Composer: Giuseppi Verdi
Director: Ashley Pearson
Reviewer: Karl O’Doherty
For an opera that seeks to examine the life of a single woman and the man who claims he loves her, La Traviata contains an awful lot of extra stuff – people, story, bombast.
Violetta presents a gem of an idea – why not actually focus on Violetta for the duration, making her story actually about her. It’s simple without being simplistic, and presents a new examination that digs into the psychology of one of opera’s leading characters in an intimate way. So, it’s well-conceived, but unfortunately, flaws in the execution here mean it doesn’t land the punches it throws.
The story is familiar – a sickly Parisian courtesan is courted by Alfredo, and gives up her high-rolling life for one of countryside idyll. An intervention by Alfredo’s mother (a twist on the traditional visit from daddy Germont) sees her abandon Alfredo and return to Paris, where he follows and makes a shameful spectacle of himself before a tearful sickbed reunion in the final act.
Beginning with a pleasant, but confusingly placed duet between Loretta Hopkins (singing Violetta) and Alison Thorman (The Mother) the music in the piece is stripped back with just Simon Howat on the piano as accompaniment. It works well, but some odd choices mean that a lot of the pieces now feel rushed as if the performers are sprinting through to get to the next one. With a lack of chemistry between the two supposed lovers (following someone with halting, lacklustre steps around a dressing room does not radiate devotion ardour) it feels less like a moving, emotional story and more like a technical singing exercise. Credit where it’s due though, Hopkins and Ben Leonard (Alfredo) deliver a thoroughly enjoyable (though sexless) Un dì, felice, eterea.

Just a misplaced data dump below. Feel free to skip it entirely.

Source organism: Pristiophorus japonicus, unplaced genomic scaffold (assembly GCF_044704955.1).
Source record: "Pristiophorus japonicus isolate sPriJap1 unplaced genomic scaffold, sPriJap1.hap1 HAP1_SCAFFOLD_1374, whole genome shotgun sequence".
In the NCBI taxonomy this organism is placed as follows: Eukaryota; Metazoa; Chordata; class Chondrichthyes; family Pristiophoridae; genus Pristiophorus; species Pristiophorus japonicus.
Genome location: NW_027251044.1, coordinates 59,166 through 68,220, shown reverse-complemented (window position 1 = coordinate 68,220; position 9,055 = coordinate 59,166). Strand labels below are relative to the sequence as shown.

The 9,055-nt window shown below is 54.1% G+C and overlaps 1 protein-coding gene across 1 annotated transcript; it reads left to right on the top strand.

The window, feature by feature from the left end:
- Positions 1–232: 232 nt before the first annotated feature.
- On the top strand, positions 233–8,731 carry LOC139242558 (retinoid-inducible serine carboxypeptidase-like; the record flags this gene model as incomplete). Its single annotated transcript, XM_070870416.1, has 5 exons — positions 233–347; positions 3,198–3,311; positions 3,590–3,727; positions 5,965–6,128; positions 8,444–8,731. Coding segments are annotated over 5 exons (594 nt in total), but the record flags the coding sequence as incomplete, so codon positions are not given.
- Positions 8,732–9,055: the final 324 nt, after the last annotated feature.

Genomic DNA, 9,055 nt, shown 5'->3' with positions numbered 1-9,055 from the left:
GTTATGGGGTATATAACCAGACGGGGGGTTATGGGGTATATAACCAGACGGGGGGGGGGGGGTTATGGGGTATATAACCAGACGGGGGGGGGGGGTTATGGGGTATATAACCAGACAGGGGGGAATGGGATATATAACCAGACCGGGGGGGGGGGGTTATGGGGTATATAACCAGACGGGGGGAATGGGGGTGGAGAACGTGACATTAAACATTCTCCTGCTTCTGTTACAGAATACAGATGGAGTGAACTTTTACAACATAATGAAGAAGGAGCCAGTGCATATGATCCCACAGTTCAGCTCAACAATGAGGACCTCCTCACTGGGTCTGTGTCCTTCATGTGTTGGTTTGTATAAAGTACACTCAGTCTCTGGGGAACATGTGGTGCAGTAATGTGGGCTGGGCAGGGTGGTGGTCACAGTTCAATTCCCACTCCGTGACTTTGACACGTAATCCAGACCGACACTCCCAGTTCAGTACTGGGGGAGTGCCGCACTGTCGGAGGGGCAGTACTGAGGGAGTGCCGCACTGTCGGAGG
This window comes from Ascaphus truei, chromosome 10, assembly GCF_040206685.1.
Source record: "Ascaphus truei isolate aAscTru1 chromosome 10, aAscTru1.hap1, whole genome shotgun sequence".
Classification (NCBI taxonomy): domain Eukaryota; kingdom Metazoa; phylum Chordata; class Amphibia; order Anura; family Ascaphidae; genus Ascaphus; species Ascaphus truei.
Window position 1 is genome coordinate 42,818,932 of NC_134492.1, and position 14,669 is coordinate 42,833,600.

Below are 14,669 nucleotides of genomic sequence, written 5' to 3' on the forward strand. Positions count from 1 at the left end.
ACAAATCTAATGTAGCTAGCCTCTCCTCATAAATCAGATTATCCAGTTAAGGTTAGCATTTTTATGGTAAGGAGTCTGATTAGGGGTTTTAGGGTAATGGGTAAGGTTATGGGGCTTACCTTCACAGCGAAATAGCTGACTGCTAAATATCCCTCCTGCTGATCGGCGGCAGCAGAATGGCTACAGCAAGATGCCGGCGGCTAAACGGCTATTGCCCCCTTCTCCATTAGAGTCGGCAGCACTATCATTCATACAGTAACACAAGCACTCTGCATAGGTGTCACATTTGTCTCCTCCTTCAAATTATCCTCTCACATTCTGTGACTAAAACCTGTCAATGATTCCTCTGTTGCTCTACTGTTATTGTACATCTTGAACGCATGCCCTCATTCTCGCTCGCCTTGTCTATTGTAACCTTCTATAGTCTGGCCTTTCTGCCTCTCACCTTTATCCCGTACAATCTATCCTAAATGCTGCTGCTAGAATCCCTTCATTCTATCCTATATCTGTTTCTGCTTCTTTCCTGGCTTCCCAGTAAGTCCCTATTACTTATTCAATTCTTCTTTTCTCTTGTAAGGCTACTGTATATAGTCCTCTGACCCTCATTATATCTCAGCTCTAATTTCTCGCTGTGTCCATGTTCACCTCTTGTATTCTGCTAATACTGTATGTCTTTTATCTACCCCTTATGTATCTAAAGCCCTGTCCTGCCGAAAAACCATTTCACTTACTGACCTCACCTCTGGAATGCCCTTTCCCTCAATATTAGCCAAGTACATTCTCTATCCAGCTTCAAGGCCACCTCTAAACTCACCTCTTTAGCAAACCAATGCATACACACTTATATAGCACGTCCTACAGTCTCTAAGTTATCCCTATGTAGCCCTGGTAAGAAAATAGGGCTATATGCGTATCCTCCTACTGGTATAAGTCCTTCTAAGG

The relationship between The Mother and the others is much more interesting than that between the lovers. Present on stage for the full 90 minutes, she drives home the message the production seeks to communicate – Violetta’s life (and Alfredo’s to a similar extent) is not hers to live and control. Twisting from the usual father to this more emotionally attuned mother role brings out a new level of pain from Violetta as she’s asked to leave Alfredo. It’s this change more than anything else that helps uncover the extra story from a well-known narrative and create real value for the audience.
That novelty and focus on the journey of Violetta as a person rather than an accessory in a man’s world is smart, inventive and enjoyable. Sung well, it sadly lacks bite and passion – the two main characteristics that made this sad story attractive in the first place.
Runs until 31 July 2019